Hello! I am a new intern from Business Team, Elena!
I am currently studying international development in my university. This major focuses on diverse issues such as poverty, globalisation, gender inequality, conflict and humanitarian interventions. Yes, it sounds a bit depressing, but it’s actually quite interesting! Today, I’d like to share one of the most interesting topics I studied in uni, ‘happiness’.
People say they want to be happy, even children sometimes say their dreams are to be happy. Everybody wants happiness, but how is it achieved? The first thing you may think of is money so that you can afford delicious food, a comfortable bed to sleep and your favourite clothes. Yes, that’s right. Imagine that you win a lottery or that your salary increases by the decision of your boss. Your happiness level will definitely dramatically increase. In that moment we can say money makes people happy. But what about your feeling after a week? Do you still feel the same? Probably not. People get used to it.
Let’s look at the graphs. These show how much income and happiness have increased 30-50 years after the end of WW2 in high income countries.
Surprisingly, happiness level and life satisfaction haven’t increased much along with the increase in GDP per capita. This paradox is called ‘the Easterlin Paradox.’ Easterlin insisted ‘... economic growth does not raise a society to some ultimate state of plenty. Rather, the growth process itself engenders ever-growing wants that lead it ever onward’ (Easterlin, 1974).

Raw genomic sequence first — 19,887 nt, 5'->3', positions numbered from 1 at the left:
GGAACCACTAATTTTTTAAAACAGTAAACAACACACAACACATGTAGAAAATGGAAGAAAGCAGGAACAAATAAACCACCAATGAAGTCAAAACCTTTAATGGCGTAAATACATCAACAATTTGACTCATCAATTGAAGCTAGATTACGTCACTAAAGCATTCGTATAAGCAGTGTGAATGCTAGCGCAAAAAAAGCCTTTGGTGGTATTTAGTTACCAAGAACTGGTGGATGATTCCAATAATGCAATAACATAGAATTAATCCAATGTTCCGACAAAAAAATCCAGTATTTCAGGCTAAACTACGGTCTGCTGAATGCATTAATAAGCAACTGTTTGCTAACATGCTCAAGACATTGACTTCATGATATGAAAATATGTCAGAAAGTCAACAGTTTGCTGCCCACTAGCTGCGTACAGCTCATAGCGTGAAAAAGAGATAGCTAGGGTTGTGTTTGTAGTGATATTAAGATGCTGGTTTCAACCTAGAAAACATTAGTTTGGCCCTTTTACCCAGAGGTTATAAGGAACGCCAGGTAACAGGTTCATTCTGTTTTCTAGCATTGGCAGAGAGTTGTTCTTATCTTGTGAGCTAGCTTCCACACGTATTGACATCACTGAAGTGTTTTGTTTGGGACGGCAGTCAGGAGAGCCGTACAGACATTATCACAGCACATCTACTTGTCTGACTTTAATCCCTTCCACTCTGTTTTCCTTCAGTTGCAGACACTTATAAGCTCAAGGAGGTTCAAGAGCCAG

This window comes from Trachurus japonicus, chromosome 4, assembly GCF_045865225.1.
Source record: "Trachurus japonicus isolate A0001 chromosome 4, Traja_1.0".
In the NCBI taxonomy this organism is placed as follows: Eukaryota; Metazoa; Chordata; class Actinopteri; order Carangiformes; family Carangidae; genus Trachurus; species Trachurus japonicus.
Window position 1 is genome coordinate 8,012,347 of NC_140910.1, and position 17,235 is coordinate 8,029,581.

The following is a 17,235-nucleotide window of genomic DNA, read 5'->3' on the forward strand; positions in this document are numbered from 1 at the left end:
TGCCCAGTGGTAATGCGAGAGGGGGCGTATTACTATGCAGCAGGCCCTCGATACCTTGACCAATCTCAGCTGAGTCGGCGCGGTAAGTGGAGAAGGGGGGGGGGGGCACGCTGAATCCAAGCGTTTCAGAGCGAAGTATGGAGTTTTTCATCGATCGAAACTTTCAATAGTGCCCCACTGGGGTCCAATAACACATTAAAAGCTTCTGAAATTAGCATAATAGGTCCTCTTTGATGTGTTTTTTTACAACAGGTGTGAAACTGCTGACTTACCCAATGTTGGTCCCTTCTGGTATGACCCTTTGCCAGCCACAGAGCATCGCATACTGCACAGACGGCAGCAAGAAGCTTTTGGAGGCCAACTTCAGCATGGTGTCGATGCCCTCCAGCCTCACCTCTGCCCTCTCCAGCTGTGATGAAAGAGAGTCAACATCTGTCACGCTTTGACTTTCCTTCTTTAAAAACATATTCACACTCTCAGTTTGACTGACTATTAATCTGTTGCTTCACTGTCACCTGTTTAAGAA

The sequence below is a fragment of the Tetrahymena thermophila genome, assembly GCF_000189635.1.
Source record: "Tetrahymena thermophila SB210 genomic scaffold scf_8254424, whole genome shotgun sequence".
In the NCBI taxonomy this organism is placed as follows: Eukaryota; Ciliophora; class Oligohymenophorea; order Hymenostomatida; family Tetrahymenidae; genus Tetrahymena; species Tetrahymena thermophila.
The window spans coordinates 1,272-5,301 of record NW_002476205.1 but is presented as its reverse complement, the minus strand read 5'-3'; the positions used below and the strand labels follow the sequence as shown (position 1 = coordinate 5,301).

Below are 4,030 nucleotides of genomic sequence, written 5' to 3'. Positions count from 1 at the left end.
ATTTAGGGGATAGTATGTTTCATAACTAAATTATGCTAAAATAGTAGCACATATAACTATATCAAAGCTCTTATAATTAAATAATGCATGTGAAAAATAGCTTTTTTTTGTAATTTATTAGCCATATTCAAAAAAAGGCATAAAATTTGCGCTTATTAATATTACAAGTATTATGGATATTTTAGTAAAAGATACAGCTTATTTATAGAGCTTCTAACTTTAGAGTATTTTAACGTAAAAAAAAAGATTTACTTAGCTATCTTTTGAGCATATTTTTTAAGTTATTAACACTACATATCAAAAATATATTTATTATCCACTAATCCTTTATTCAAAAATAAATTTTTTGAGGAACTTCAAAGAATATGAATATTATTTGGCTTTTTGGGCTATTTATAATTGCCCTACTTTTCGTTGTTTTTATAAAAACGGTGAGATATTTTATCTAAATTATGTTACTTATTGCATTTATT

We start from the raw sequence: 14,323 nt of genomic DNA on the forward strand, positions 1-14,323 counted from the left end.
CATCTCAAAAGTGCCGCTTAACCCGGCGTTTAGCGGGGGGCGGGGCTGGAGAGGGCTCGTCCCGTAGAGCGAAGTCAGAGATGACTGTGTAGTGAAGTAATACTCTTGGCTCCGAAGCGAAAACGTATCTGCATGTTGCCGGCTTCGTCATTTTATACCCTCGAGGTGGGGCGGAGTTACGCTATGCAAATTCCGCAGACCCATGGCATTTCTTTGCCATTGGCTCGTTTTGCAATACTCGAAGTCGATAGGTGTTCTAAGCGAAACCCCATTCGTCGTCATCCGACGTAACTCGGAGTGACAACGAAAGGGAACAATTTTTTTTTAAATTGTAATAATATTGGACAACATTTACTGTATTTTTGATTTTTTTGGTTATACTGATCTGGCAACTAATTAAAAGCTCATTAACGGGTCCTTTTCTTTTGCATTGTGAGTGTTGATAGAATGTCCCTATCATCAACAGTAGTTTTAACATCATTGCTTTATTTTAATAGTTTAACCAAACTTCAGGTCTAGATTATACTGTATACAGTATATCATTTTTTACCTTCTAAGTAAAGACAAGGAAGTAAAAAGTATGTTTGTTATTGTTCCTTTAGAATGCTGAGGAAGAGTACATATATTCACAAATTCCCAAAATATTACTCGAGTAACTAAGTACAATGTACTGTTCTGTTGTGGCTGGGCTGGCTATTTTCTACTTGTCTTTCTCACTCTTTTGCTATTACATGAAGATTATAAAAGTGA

There are two reasons which explain this paradox.
1, Hedonic treadmill. After an increase in happiness in the short run, people ‘adjust’ to higher income levels, their expectations rise and they are just as happy as before. This is the reason why you won’t be able to feel the same as when you first won the lottery a week ago.
2, Relativist concerns. Wellbeing is strongly influenced by the comparison with the achievements of people around us. If our income increases but also everybody’s else does then our relative status remains the same. For example, even if your boss raises your salary, you wouldn’t feel any happiness when your colleagues also get promoted.
If you look at these two figures, you can easily tell that even the unemployment rate doesn’t correlate with happiness level.
What I want to believe here is that what makes people truly happy is the environment such as their hobbies, beliefs, family, friends and maybe the nature. It’s not always true that you will be happier when you get richer. I’ve seen many people who are obsessed with earning money by cutting their own throat in Japan. However in su-re.co, other giftmakers have their own core and still enjoy cooperating with each other and gifting to the earth. They all have their own meanings in their jobs. That is what I really like about su-re.co!
At last, maybe I can hear some definitions of happiness from other giftmakers!
What is ‘happiness’ for you?